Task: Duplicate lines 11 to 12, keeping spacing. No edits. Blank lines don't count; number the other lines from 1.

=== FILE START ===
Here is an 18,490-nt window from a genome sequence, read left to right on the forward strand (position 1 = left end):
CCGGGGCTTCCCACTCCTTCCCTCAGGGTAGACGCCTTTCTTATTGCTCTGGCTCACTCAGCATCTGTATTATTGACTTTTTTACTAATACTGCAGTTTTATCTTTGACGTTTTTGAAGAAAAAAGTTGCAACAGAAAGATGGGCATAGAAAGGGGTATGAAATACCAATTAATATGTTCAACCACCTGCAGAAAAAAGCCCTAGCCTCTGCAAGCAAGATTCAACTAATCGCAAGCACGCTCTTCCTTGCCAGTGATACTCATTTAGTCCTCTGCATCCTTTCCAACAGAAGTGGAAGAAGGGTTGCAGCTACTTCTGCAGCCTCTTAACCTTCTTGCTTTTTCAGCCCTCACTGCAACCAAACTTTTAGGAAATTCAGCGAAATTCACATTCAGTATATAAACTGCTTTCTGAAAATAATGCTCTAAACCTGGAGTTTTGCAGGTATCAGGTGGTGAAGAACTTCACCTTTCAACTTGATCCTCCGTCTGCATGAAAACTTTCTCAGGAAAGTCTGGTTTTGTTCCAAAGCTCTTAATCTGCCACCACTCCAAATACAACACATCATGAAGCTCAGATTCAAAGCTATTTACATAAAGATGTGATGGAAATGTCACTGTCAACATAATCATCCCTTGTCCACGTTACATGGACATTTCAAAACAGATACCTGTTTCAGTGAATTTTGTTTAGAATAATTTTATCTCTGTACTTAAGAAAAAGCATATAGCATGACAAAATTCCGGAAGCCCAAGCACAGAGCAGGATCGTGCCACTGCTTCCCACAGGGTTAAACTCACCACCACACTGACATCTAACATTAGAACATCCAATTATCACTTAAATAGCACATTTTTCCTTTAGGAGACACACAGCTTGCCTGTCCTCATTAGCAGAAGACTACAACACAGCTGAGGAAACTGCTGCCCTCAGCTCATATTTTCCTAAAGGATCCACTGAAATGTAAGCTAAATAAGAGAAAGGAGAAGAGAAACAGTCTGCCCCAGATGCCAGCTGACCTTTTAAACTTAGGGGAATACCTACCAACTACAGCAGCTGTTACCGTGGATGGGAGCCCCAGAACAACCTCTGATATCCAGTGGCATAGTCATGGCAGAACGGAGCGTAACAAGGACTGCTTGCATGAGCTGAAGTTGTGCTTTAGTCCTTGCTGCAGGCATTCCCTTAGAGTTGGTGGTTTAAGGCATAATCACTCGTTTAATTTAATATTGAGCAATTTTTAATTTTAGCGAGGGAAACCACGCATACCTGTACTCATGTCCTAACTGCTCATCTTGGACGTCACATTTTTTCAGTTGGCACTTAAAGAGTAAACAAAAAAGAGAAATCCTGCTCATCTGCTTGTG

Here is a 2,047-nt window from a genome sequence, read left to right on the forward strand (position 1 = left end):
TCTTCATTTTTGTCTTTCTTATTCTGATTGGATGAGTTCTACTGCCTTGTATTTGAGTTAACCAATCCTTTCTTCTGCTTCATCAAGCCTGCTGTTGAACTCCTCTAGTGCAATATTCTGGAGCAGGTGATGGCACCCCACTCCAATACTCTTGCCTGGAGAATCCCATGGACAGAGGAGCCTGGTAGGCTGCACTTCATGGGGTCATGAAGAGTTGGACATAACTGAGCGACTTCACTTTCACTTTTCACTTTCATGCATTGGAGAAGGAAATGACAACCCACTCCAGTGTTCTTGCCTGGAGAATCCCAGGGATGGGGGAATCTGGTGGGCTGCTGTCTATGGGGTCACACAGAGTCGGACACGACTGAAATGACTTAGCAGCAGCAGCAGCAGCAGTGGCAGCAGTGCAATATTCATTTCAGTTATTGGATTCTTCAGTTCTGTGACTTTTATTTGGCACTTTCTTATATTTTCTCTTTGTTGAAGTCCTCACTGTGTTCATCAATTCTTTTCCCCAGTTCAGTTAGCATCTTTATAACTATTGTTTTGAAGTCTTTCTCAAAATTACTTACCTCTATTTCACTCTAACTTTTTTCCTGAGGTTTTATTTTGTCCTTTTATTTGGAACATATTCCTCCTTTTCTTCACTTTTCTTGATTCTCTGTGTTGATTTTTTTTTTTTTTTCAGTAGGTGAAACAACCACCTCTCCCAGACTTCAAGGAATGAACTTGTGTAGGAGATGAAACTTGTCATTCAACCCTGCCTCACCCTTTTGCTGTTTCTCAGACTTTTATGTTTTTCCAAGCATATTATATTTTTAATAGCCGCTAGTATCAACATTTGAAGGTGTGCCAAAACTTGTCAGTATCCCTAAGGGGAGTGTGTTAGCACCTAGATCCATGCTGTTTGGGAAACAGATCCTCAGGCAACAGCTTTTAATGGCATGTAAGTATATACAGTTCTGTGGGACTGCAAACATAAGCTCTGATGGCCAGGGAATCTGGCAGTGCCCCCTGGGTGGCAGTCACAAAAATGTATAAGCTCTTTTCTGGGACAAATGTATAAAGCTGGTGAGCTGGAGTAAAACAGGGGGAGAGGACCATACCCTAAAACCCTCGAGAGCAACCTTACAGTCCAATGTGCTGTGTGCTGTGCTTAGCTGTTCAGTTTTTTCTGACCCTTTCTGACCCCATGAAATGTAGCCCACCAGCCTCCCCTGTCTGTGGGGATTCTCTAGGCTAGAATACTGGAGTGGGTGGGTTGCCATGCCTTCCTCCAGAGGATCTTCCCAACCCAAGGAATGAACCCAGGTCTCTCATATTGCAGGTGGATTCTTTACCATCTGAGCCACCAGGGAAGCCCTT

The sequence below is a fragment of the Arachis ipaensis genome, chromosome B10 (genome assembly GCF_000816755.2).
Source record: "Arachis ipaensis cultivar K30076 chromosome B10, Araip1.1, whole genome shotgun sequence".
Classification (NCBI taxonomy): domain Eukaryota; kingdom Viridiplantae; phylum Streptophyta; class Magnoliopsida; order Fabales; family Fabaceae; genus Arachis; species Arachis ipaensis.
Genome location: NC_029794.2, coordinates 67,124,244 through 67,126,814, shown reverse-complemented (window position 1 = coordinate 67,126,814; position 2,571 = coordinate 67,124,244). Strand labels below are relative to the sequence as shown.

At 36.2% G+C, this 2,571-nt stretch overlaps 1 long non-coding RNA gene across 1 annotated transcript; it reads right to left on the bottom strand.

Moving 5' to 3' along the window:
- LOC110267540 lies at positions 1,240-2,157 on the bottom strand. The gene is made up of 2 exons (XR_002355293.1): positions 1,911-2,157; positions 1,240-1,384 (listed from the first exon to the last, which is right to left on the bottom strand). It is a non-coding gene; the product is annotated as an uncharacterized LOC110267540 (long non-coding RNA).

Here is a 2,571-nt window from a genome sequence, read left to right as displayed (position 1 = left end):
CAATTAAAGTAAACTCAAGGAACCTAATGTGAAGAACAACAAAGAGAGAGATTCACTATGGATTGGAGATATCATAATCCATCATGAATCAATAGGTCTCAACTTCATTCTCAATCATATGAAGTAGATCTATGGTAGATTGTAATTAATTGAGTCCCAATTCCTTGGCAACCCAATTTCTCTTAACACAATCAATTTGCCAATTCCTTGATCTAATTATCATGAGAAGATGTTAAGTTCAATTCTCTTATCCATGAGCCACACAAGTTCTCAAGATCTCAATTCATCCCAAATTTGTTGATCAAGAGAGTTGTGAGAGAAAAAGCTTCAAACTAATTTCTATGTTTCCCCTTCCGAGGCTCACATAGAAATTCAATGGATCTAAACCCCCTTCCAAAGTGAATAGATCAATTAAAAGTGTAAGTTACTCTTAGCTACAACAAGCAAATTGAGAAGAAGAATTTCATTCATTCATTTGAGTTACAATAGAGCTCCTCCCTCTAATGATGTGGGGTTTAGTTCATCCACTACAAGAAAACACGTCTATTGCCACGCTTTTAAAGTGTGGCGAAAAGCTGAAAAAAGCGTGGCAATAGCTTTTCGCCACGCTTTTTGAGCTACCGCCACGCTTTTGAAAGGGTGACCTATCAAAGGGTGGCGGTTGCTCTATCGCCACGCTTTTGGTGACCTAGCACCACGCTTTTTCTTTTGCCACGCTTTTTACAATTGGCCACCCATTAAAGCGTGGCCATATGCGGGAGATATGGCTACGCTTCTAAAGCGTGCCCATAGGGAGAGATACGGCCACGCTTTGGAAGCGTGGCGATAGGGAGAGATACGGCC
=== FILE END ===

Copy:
- LOC110267540 lies at positions 1,240-2,157 on the bottom strand. The gene is made up of 2 exons (XR_002355293.1): positions 1,911-2,157; positions 1,240-1,384 (listed from the first exon to the last, which is right to left on the bottom strand). It is a non-coding gene; the product is annotated as an uncharacterized LOC110267540 (long non-coding RNA).

Here is a 2,571-nt window from a genome sequence, read left to right as displayed (position 1 = left end):